Imagine you can choose between a million projects, each of which you rank by two criteria: practicality and inspiration. You want a project that is *both* practical and inspirational. How much of one must you sacrifice for the other?

Turns out this question is easy to answer if we make one key simplifying assumption: that these two ranking are independent of one another. In that case you can take the thousand best options by one criteria, and among those pick the best option by the other criteria, and in both cases get one in a thousand quality options. More generally, when picking among *N* options to gain *M* independently ranked features, you can on average pick the best out of *n_m* options on each factor *m* if *N = Product_m n_m*. So the more options you can generate to consider, the more selective you can be on more different criteria.

Thus the real key to getting everything you want is to be able to generate more options. With many options you can afford to be highly selective on many criteria. Which is why wealth and innovation are so important; they are what in effect give you more options.

What if the criteria are not independent? Well in general most good things are positively correlated with one another. In which case selection on one criteria already gives you better than average options on other criteria. So you can be even *more* selective than suggested by the above analysis.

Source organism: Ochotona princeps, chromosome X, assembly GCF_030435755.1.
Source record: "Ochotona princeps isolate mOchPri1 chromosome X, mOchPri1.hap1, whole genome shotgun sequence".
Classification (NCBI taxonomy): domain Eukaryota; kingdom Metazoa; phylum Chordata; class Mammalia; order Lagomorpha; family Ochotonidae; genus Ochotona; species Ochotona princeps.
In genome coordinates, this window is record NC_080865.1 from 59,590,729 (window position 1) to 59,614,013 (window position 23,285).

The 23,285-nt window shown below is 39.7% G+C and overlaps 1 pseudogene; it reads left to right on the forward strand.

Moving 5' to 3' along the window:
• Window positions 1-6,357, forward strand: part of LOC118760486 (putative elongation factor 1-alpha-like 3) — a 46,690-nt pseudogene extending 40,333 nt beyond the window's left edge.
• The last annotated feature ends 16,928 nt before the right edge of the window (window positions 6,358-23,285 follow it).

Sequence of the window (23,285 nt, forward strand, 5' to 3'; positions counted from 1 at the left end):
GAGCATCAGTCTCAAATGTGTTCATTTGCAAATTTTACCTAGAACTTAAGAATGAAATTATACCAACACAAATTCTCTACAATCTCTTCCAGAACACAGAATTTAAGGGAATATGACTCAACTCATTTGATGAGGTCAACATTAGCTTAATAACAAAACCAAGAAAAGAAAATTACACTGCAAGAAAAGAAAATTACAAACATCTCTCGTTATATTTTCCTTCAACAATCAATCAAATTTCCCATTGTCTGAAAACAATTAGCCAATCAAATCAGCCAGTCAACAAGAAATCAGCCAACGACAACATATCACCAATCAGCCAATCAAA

Why does it often seem otherwise, that we face hard choices between good things? Because you are often looking a sets of options that have already undergone many rounds and processes of selection. The more you select, the fewer remaining choices you’ll have, and the more you will face stronger tradeoffs between them. Choose well, but note how grateful you should be to have such options to consider.

Your model implicitly assumes that it's costless to evaluate options.

Suppose I want to find a proof of some mathematical claim. Do I just look at options offered by professional mathematicians who have claimed to prove it or should I also consider a dumb automated reasoning system's submissions that simply iterates through all possible proofs?

In some cases evaluating options is cheap compared to the expected benefits. In other cases the cost of evaluating potential solutions is the dominate cost (in mathematics which is essentially just a search for proofs its really the only cost). You can't really derive what's more important in some context without more information about costs, benefits etc etc.

FELICES QUANTITY ENABLES QUATItY